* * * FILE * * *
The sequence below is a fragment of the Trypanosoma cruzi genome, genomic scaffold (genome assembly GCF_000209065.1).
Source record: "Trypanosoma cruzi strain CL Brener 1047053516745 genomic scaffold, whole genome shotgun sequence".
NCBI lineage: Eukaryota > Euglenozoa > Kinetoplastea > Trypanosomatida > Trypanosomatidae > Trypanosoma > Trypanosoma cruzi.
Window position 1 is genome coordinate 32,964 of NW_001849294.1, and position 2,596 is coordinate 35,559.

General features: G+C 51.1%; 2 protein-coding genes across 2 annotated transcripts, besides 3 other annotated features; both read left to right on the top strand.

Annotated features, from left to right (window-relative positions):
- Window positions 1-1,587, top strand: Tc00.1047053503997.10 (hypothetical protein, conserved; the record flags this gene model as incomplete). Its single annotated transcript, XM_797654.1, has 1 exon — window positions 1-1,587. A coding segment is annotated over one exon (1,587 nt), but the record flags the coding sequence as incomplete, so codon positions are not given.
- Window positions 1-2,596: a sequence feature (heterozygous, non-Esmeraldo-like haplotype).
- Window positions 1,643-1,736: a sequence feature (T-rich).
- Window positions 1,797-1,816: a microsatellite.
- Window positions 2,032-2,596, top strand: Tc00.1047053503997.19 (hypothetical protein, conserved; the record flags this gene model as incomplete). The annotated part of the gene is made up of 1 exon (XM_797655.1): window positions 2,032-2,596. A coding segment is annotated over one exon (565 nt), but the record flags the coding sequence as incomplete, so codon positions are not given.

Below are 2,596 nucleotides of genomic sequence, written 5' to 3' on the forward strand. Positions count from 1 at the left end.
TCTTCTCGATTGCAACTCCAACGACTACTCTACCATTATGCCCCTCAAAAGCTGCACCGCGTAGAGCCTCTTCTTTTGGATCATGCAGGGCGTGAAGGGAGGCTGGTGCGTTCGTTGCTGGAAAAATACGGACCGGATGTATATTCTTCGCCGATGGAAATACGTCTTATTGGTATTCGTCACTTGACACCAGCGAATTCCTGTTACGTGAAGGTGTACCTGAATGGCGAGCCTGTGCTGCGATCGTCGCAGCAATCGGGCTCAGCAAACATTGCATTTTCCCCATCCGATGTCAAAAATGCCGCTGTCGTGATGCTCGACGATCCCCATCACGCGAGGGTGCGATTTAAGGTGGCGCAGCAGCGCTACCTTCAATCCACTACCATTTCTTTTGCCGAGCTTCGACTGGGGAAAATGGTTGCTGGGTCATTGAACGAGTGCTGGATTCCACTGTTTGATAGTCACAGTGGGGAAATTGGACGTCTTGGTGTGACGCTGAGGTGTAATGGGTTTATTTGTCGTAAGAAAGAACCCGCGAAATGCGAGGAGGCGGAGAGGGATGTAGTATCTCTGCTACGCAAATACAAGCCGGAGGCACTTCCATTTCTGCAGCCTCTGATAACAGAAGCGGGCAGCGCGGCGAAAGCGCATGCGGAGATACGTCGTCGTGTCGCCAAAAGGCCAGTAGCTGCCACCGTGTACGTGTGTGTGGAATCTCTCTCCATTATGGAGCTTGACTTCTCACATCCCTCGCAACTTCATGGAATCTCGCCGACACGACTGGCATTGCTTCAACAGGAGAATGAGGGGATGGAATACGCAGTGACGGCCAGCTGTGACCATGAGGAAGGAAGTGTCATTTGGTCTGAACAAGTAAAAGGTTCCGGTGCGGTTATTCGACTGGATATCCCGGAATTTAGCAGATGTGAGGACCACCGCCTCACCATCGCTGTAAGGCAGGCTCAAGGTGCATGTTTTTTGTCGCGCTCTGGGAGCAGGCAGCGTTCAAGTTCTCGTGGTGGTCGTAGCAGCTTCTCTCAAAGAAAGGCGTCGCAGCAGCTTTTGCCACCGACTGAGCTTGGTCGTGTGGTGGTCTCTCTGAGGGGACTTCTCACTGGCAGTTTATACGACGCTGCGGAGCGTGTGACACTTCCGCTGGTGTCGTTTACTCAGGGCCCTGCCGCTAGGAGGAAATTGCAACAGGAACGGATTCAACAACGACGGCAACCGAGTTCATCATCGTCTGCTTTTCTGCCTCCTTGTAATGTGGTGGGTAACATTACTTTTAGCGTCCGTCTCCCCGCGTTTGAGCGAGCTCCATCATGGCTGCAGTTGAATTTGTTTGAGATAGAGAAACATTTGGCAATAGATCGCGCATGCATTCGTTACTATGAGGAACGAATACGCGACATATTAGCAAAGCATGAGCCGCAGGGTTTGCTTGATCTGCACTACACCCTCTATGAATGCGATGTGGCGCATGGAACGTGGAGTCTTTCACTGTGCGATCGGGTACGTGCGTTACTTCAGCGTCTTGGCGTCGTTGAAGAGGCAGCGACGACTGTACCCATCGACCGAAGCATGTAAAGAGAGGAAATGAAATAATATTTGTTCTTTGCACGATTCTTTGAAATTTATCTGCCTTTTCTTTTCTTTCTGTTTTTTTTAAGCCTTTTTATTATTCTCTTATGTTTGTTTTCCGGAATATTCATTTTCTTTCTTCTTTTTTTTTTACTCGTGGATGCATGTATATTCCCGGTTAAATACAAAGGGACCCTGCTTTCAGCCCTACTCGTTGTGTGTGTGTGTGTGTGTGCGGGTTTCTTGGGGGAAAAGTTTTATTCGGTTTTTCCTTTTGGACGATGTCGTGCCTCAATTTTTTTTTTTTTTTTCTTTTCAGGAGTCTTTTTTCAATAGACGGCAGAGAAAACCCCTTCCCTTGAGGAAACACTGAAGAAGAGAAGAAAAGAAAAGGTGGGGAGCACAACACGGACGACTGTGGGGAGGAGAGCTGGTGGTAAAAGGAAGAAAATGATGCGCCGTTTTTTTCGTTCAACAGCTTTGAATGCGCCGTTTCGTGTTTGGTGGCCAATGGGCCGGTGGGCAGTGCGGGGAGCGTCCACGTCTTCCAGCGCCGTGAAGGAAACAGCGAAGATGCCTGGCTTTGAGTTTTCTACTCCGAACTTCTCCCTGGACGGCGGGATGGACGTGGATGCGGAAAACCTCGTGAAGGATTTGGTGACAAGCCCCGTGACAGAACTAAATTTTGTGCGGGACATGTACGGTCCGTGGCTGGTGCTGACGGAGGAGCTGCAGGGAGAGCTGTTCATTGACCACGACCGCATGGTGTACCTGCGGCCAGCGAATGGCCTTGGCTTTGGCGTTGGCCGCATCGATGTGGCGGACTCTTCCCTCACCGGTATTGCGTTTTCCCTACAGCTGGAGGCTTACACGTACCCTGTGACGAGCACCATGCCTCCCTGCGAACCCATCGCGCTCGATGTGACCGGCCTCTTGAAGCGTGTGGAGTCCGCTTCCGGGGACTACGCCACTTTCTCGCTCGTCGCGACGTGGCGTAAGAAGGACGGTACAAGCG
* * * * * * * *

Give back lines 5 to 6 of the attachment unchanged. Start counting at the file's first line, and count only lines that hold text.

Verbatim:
General features: G+C 51.1%; 2 protein-coding genes across 2 annotated transcripts, besides 3 other annotated features; both read left to right on the top strand.

Annotated features, from left to right (window-relative positions):